I am unhappy in my marriage, but my spouse will not agree to go to counseling.
Would you recommend that I go myself?
Wulf's Answer: I am sorry that you and your spouse are having such a painful
time. You are not alone. Many people are trapped is such relationships. And, it
is quite often that one spouse does not want to go to counseling.
the one who wants to get some help should definitely go for counseling. Not being
willing to go to counseling is often a power play. Not going to counseling allows
the one party to control the relationship -- and that is never good for a marriage.
A good counselor can help you decide how to respond in a healthy way without letting
the other person "call all the shots".
least insist that you will get some help for yourself. A lot of marital interaction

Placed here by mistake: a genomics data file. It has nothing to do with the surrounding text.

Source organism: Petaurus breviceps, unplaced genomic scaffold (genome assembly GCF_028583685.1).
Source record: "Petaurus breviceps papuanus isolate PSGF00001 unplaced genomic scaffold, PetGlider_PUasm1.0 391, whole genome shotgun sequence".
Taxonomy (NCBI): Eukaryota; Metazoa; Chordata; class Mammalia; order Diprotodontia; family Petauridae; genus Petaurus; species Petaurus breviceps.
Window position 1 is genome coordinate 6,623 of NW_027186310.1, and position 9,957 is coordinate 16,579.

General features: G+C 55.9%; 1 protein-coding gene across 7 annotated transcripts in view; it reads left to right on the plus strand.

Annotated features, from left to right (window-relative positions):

is driven by patterns of relating that have been going on for some time. Therefore,
one person can make changes in his or her own behavior and responses that change
the pattern. Counseling can identify the most critical changes to make and help
you "stubbornly" change the dysfunctional pattern.
often begin with just one person and quite often the other person comes in later,
or makes the required changes (even sometime to avoid coming in and facing a counselor).
I help my clients
in your situation communicate in better ways back home in the relationship, especially
asking questions to clarify issues rather than arguing. This often breaks the
cycle of arguing.
the absent spouse is willing to take the Myers-Briggs Type Indicator, a personality
test that often explains why so much arguing is going on. Then the absent spouse
comes in just for the explanation of the results. My experience is that about
90% of them are then willing to come in for counseling because the detailed explanation
of the MBTI results produces some relief in the relationship.